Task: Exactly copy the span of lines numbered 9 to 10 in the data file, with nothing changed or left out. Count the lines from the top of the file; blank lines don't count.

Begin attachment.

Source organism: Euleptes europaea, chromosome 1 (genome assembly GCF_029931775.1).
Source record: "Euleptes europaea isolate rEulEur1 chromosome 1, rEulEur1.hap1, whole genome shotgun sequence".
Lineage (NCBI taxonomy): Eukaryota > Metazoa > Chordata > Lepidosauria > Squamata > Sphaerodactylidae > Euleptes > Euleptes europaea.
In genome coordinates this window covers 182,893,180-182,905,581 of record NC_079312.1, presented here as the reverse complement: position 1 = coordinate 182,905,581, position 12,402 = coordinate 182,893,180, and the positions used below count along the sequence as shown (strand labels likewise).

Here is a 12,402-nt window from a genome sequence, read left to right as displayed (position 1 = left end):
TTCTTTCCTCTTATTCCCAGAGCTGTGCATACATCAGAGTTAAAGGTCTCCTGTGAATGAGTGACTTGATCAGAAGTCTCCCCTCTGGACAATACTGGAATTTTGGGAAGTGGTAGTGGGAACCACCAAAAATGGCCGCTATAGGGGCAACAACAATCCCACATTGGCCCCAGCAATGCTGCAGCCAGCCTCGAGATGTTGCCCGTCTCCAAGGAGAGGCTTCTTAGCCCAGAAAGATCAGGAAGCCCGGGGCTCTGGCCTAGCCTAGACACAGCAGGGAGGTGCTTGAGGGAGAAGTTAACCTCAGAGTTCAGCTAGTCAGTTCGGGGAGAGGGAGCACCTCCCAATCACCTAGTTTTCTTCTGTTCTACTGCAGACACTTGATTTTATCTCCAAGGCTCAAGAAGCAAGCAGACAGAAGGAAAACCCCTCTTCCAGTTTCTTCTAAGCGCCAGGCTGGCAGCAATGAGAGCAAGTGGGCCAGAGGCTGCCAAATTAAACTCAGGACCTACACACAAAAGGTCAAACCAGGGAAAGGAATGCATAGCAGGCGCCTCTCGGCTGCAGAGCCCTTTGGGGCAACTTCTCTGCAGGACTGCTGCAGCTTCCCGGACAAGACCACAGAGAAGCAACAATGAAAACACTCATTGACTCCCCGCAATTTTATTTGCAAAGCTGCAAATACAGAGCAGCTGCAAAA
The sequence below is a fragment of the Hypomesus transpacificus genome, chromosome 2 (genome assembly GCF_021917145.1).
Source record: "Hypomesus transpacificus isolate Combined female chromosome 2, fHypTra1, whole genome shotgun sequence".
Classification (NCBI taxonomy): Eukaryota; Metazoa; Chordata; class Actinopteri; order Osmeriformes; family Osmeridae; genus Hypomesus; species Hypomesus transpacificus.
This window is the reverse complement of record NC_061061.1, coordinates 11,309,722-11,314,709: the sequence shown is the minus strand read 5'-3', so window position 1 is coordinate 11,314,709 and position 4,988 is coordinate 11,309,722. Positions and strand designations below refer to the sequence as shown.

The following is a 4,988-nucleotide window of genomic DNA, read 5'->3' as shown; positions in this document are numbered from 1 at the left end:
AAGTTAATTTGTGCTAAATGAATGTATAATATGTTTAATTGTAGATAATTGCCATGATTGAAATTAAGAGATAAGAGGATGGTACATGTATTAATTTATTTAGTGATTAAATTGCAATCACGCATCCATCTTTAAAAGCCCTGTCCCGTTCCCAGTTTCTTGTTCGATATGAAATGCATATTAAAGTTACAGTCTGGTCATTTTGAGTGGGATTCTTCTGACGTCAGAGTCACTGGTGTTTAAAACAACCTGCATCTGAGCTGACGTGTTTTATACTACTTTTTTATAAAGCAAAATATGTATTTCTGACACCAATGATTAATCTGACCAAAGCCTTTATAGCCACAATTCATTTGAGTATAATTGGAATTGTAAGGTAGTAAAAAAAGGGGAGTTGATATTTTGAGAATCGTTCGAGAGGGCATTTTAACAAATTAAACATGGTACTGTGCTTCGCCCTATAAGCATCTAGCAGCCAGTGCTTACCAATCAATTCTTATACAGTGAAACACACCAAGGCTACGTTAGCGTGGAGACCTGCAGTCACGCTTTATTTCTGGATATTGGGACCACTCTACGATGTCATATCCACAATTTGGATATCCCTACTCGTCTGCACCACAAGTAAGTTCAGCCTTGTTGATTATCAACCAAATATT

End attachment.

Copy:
Classification (NCBI taxonomy): Eukaryota; Metazoa; Chordata; class Actinopteri; order Osmeriformes; family Osmeridae; genus Hypomesus; species Hypomesus transpacificus.
This window is the reverse complement of record NC_061061.1, coordinates 11,309,722-11,314,709: the sequence shown is the minus strand read 5'-3', so window position 1 is coordinate 11,314,709 and position 4,988 is coordinate 11,309,722. Positions and strand designations below refer to the sequence as shown.